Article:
* Local songstress Natalie Prass is seeking to fund her full-length debut, and she's launched a Kickstarter campaign to cover the costs of studio time, an engineer and producer, mixing, mastering, packaging and all the other ingredients it takes to whip up a musical souffle and get it to you physically. Prass' Kickstarter video (above) features a sequence that reminds me just slightly of that one part of Eternal Sunshine of the Spotless Mind. Plus there's a precious little bird buddy trying to navigate a blanket fortress. Prass is one week and $1,300 away from her $6,000 goal.
* Glossary is still planning on making their seventh record, and I told you about how they annihilated their $4,000 goal in no time. They've actually doubled it, as a matter of fact. But in case you still feel like contributing to the cause, The Gloss has five days left in their campaign.
* I also told you about how an Infinity Cat intern and her buddy wanted to start a milkshake truck called Moovers & Shakers. Well, they just met their $5,000 goal — on the nose, as a matter of fact. You know what that means: Nashville's first mobile soda parlor will — if all goes according to plan — be rollin' at you soon, doling out dairy-based delicacies beneath the summer sun.
Jonny Corndawg is a vagabond. A listless nomad — a traveling minstrel, perhaps more comfortable running down the open road and playing his songs for strangers than sleeping in his own bed. I know this because, for a very brief time, Jonny "Corndawg" Fritz was my roommate ... though he spent most of that brief span working with leather or tinkering with old motorcycle parts. And he was gone as swiftly as he came, leaving behind only a Southwestern-themed quilt or two and stack of mail that continues to grow thicker every month. But yes, for a time, Jonny Corndawg was a Nashvillian.
Brooklyn-based filmmaker Sean Dunne put together the above short documentary — titled Stray Dawg — which chronicles a portion of Corndawg's tour with Dawes. During this time period, Corndawg was preparing to compete in the Surf City USA Marathon in Huntington Beach, Calif. As you'll see, the healthy neurosis that comes along with being, you know, a fit, sober, whip-smart and self-aware young man was beginning to take its toll on the ol' Dawg as he geared up for the run. "Marathons aren't fun," says Jonny. "This is a nightmare. It's such a bad idea — such a bad idea!" I don't keep up with Jonny too much these days. (Personally, anyhow.) But anytime I get the chance to hear the remarkably insightful and strikingly sweet "Keep Your Body Happy," I remember just what a fascinating individual this guy is. And by the way, if you purchased a shirt from Corndawg that's now falling apart, you can get a new one for free.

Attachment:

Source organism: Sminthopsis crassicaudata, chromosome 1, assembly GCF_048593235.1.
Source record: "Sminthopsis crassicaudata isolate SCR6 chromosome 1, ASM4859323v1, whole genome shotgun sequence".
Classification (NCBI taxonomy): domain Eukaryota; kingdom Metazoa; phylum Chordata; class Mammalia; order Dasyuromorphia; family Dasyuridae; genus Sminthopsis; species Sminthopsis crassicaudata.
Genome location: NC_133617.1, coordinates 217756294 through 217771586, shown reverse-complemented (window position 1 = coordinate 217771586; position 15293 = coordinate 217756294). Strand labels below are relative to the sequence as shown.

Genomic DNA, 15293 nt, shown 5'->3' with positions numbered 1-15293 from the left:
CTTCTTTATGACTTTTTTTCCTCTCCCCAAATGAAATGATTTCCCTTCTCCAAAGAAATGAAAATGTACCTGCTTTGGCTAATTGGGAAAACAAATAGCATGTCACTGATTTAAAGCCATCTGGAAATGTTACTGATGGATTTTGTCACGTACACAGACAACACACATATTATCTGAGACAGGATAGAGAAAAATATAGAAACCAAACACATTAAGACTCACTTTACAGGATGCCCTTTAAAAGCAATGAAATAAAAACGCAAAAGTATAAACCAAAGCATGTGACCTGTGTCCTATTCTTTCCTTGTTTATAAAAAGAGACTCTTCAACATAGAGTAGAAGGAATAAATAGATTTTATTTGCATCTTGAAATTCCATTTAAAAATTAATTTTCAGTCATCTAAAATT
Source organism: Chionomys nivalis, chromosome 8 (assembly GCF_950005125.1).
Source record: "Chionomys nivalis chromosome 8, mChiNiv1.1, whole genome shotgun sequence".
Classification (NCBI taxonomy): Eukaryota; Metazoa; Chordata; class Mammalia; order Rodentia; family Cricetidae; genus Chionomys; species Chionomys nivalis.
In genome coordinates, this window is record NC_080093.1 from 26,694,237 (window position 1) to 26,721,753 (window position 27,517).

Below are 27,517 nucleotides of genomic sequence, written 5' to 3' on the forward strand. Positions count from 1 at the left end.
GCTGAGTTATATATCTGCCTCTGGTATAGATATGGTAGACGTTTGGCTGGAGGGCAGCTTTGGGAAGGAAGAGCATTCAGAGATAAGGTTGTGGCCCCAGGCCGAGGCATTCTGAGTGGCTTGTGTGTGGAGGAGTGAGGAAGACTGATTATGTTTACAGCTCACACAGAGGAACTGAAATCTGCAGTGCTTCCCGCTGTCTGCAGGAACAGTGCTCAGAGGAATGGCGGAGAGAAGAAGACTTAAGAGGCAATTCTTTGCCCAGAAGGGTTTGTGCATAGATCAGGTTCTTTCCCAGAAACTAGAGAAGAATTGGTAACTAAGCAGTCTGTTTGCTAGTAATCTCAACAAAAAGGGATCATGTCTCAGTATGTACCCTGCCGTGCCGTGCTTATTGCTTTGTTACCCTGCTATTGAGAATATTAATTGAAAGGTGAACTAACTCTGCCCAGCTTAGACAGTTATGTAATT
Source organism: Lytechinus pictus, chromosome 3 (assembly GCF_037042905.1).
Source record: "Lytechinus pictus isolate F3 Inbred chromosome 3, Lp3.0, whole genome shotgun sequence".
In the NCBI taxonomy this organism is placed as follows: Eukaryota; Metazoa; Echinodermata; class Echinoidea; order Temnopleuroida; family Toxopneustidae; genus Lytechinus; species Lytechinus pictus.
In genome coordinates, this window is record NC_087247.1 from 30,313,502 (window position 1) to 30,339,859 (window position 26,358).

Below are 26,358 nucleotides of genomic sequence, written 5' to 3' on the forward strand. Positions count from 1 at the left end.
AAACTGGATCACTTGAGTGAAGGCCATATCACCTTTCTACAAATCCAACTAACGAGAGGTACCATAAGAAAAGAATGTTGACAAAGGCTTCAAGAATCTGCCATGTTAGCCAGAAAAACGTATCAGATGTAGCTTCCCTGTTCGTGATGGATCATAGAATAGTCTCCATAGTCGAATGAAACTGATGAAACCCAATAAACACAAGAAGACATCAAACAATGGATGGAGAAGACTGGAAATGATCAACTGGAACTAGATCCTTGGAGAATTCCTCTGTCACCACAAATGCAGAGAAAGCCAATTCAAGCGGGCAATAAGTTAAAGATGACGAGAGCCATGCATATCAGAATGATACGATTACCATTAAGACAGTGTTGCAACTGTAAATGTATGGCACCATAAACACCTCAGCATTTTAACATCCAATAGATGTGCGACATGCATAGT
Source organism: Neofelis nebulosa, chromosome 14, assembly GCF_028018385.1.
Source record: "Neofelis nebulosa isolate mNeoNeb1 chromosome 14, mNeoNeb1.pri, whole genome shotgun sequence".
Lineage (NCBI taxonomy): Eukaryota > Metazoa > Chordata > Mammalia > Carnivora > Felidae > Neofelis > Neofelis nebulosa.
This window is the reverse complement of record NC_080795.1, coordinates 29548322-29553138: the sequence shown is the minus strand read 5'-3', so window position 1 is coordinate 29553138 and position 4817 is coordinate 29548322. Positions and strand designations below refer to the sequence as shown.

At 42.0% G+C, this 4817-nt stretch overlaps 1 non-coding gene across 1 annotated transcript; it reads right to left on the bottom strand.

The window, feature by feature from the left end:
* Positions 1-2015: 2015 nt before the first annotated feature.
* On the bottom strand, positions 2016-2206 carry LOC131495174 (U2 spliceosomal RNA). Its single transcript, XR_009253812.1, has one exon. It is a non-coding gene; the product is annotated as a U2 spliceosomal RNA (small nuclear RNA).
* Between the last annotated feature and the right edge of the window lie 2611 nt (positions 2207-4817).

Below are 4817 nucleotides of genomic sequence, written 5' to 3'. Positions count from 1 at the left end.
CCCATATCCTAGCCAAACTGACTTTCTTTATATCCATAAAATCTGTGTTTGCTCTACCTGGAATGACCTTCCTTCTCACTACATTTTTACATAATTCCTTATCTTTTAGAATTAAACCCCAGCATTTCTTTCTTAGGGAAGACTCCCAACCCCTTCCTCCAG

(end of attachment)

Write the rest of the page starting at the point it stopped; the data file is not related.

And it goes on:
This one time I got nostalgic about DCFC before they became arena rockers, but that is neither here nor there. Death Cab's got a new record coming out, called Codes and Keys, and I bet this tour has something to do with that. As you may recall, their video for "You Are a Tourist" was, as the band's handlers were so fond of reminding us, "the FIRST LIVE, SCRIPTED, ONE-TAKE MUSIC VIDEO SHOOT. EVER." Performed April 5 at 4 p.m. PST. Was it hard for the band members to lip-sync along to a song LIVE while performers hit their marks and held still and did choreography all around them? I don't know, but I do know the result looks pretty great. Now that they're playing the big-league venues, will DCFC still throw their old fans a deep cut here and there? Just imagine the deafening silence that would greet "The Face That Launched 1,000 Shits"!
The boys at We Own This Town have been doing it for a minute. And by "it," I mean generating solid content — in both video and audio podcast form — featuring wonderful local acts. And by "for a minute," I mean for at least, like, five years. Well, yesterday WOTT uploaded some long-lost podcasts — WOTT Nos. 6 and 8, specifically — and you can now view them on YouTube or embedded above and below. WOTT No. 6 (above) was shot May 26, 2006, at Exit/In, and it features How I Became the Bomb performing "Bar Song" (remember when Dennis was in the band?), Ghostfinger playing "Moon" (remember when Richie had a horn section and a steel player?) and The Clutters doing "Fire."
After the jump, you'll find WOTT No. 8, shot at The Basement on Aug. 18, 2006. That one's got The Mattoid playing "The Cocksuckers" (remember when Nashville's favorite Finn, Ville, lived here until about two weeks ago?), All We Seabees doing "Bruin Hunt" (remember when they were a band?) and Umbrella Tree playing "Wiseman." Hey, hey, you guys? You guys? Remember when a bill with three local bands could totally sell out a place like The Basement or Exit/In? Without playing any covers? I do. I was barely legal (wink), but I remember.
Here's ol' Natural Child, playing a song in a field to celebrate their new album, 1971. Is "Faces of Death" my favorite Natural Child song? It might be. Just as importantly, if not more so, it's a song that contains my favorite message contained in a Natural Child song, which is that dying is not good, or fun or enjoyable. Some people out there might try to make you think dying is cool, but it's not. Life rules! OK, life gets a little weird sometimes, but still. As Wes Traylor said when he introduced this song at The Mohawk during SXSW, the film Faces of Death, which was released in 1980, "sucks." Just like death.
You obviously don't have a clue what touring is actually like snowman69. We all know…
Your illegal Mexican groundskeepers don't count, snowman69.
I know people in their 70s who are day laborers and on their feet all…
in Burdon's defense, touring can be a bit rougher when you're 72. Charles "Wigg" Walker…
Touring is hard work. NOT!!